Patient race and ethnicity was round to be associated with hematopoietic stem/progenitor cells (HSPC) mobilization, according to a study published in the Journal of Clinical Apheresis. The analysis of autologous and allogeneic donors included patients with and without multiple myeloma (MM).
“Whether race/ethnicity plays a role in HSPC mobilization in autologous donors has not been studied,” wrote the study authors. “We hypothesize that donor characteristic including race/ethnicity, age, sex, body mass index, and diagnostic groups influences HSPC mobilization.”
MM Diagnosis Associated with Cell Yield Variability
The investigators retrospectively analyzed CD34-positive HSPC yields from 64 autologous patients and 48 allogeneic donors from a single center. The cohort of autologous donors included patients diagnosed with MM. Patients were stratified by race, and the study particularly looked at the differences between African American patients and white patients.
Multivariate analysis found that diagnostic group was a significant factor for CD34+ yields between different races and ethnicities. For example, African American patients without MM had reduced CD34+ cell yields compared with white patients. Race and ethnicity also were both significantly associated with pre-apheresis peripheral blood (PB) CD34+ cell yields. Patients without MM had lower PB CD34+ cell mobilization compared with patients without MM. African American patients had the highest rates of PB CD34+ cells.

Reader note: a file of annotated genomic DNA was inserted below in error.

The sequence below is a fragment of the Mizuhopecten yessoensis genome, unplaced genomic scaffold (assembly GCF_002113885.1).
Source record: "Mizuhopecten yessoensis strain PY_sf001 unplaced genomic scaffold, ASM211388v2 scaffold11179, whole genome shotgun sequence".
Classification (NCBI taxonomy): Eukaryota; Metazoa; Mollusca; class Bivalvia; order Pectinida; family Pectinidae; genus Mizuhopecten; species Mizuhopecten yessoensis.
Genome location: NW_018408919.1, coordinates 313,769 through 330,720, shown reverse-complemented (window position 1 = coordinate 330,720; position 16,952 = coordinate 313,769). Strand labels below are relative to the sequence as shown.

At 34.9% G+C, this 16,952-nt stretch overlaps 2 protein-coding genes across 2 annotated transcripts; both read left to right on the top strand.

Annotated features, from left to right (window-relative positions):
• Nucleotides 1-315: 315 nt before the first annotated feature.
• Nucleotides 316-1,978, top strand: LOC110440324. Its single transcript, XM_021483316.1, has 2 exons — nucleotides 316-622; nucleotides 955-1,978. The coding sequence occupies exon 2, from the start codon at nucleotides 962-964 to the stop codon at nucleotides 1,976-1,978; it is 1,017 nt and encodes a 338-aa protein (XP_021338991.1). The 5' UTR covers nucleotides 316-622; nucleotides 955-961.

Influence of Plerixafor Treatment
The researchers noted that autologous MM donors treated with plerixafor demonstrated comparable CD34+ mobilization when compared with healthy allogeneic donors. The authors wrote, “Even though both MM and non-MM donors received plerixafor, non-MM donors had significantly lower CD34 yields among African American and [donors of other ethnicities], but not in white donors.”
“Our study shows that race/ethnicity and diagnostic group differences influenced CD34+ cell mobilization response across donor types,” wrote the authors in conclusion. “Larger studies would be required to validate the role of diagnostic groups and race/ethnicity interactions.”